University of Wisconsin System faculty voiced dismay last fall over not being consulted about a plan for a sweeping reorganization.
“It was shocking. I felt blindsided,” said Holly Hassel, an English professor at UW-Marathon County in Wausau and chair of the UW Colleges Faculty Council of Senators.
The lack of consultation with faculty, staff and students was not an accident, a new report by Wisconsin Public Radio makes clear.
The revelation of behind-the-scenes discussions underscores what Hassel said was already clear.
“President Cross and the Republican legislators and Gov. Walker prefer a more hierarchical way of organizing the institution, a more autocratic style of leadership than the deliberative model that has been the cornerstone of the UW System,” she said Friday.
Emails to and from UW System President Ray Cross, obtained by WPR through an open records request, showed little patience for internal debate of the plan that had been discussed with legislators and business leaders before most UW employees had a clue.
On the day the plan was officially unveiled, Cross privately expressed his frustration with concerns raised by faculty, staff and students through shared governance groups designed to give them influence over university affairs.
"Getting hammered by the 'shared governance' leaders because they weren't involved in the process; however, had they been involved we wouldn't be doing anything!!" Cross wrote to Regent Gerald Whitburn on Oct. 11, the day after the story broke in the Milwaukee Journal Sentinel and hours after the system announced it.
The plan will eliminate UW Colleges and Extension, merging two-year colleges like UW-Marathon County with four-year institutions and splitting up Extension functions between UW-Madison and UW System Administration.
Hassel is one of two faculty representatives on Cross’ 25-member steering committee to implement the restructuring. She said that tapping the expertise of faculty would have made for a smoother transition.
For example, Hassel said including faculty expertise earlier on could have avoided problems, like putting UW Colleges’ online degree programs under UW System Administration, an office that lacked the accreditation to run them. That meant Regents had to enact a fix authorizing all campuses to offer online bachelor’s degrees, although it is uncertain which will elect to do so.
Nick Webber, the lone student on the steering committee, said Friday he was troubled by Cross’ inappropriate remarks about shared governance.
“It is my firm belief that shared governance plays an integral role in ensuring transparency, accountability, and the quality of education we have come to expect from the University of Wisconsin System,” Webber said. “It is crucial that shared governance remain at the core of university progress, for this deliberative process serves as an institutional safeguard to political whims and other outside forces that jeopardize the experience of our students.”
UW faculty, staff and students may not have had a chance to comment on the plan prior to its unveiling a month before its adoption by the Board of Regents, but Republican legislators and business groups did.
Rep. Dave Murphy, R-Greenville, chair of the Assembly’s Committee on Colleges and Universities, talked with Cross about the reorganization two weeks before it was unveiled, WPR reported. Cross expected his support, said Murphy, who had previously called for the elimination of UW Colleges and Extension.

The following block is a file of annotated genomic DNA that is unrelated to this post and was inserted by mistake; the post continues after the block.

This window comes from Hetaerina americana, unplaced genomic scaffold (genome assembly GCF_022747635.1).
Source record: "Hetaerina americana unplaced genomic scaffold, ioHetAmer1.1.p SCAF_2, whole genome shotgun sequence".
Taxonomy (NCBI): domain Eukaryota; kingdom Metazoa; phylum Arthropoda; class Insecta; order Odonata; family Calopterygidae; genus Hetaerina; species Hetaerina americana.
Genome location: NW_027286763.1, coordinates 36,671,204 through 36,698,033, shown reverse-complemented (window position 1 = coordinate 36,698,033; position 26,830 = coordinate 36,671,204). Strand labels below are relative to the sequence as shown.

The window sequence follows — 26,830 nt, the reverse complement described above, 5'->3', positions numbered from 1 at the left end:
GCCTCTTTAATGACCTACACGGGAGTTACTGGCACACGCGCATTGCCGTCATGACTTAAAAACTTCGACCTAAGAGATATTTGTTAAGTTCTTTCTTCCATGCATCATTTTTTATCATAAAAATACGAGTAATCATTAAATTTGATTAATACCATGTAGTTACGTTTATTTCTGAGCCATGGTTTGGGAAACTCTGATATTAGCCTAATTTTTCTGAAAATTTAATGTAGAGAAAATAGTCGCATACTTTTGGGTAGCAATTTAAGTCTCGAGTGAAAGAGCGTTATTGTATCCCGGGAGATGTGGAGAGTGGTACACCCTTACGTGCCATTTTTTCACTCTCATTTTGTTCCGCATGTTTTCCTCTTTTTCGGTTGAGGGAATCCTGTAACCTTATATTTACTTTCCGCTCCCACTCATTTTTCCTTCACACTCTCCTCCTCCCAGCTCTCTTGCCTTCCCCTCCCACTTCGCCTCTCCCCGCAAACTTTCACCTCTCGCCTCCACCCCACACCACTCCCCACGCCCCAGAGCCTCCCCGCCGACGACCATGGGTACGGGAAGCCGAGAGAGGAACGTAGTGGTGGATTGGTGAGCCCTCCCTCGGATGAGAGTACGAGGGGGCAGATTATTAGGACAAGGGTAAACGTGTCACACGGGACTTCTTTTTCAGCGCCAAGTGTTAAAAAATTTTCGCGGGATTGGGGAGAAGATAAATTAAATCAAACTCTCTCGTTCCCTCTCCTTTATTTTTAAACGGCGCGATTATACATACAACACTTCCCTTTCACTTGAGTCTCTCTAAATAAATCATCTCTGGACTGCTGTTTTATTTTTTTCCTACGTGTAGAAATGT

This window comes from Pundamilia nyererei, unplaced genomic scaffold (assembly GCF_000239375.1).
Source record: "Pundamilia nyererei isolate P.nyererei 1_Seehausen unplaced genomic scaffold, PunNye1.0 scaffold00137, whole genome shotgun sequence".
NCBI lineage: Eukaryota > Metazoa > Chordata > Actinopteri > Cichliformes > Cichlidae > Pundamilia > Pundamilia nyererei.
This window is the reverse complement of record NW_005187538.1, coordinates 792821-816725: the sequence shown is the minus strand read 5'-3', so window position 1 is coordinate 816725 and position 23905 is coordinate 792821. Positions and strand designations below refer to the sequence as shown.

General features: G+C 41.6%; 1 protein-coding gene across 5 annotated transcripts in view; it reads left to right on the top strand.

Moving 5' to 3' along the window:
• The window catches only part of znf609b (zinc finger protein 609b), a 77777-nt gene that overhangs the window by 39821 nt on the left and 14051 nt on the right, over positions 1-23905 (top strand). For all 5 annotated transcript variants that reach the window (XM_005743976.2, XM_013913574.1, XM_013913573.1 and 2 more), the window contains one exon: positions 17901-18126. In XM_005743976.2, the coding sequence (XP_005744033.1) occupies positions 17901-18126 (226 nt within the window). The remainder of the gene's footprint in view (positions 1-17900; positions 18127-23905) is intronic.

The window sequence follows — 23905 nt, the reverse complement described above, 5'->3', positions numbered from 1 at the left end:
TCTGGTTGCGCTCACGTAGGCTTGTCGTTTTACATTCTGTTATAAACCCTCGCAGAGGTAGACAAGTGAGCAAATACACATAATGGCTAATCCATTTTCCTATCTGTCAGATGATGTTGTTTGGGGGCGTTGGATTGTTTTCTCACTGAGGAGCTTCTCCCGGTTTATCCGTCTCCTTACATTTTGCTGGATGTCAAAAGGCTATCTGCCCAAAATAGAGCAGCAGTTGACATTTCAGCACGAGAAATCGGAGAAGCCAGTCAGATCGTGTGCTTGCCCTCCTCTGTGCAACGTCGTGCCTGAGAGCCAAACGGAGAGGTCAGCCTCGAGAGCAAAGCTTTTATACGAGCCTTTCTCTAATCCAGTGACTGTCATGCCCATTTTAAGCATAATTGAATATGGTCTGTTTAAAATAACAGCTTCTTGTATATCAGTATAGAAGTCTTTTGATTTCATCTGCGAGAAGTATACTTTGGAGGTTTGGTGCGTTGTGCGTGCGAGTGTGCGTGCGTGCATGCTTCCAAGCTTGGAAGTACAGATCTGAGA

By midday on the day the plan was announced, a phalanx of lawmakers was on board. UW’s state liaison, Jeff Schoenfeldt, emailed Cross that he had met with Reps. John Nygren, R-Marinette; Mark Born, R-Beaver Dam; Tyler Vorpagel, R-Plymouth; Mike Rohrkaste, R-Neenah; Joan Ballweg, R-Markesan; Romaine Quinn, R-Barron; and Sens. Jerry Petrowski, R-Marathon; and Dan Feyen, R-Fond du Lac.
"By and large, broad and widespread support from my people," Schoenfeldt told Cross.
Cross emailed Whitburn that Dave Eckmann, president of the Wausau Region Chamber of Commerce, and other business leaders had promised vocal support of his proposal.
The business group praised the reorganization in a statement released just after the official announcement.
“The proposed UW merger could be very good for our communities,” Eckmann said. “It will require development of strong academic programing that aligns o he needs of our industry sectors and workforce.”
The steering committee is working toward a July 1 deadline to implement the restructuring plan.
There’s a lot of work to be done, reanalyzing curriculum, degree requirements and faculty oversight to ensure smooth fit between the joined campuses, Hassel said. “People are working super hard, trying to get it done.”
Officials at the four-year institutions that will merge with former college campuses have generally been welcoming, and there is enthusiasm about new possibilities, she said.
“But I think, like us, some of them are daunted by the task,” Hassel said.
Webber said that shared governance groups’ contributions during the implementation stage ought to make Cross appreciate them. “I have found that shared governance leaders have fostered healthy dialogue and worked to find common-sense solutions to complex problems at all levels. It is my sincere hope that divisive sentiments toward the employees and students of the University of Wisconsin System will no longer be tolerated.”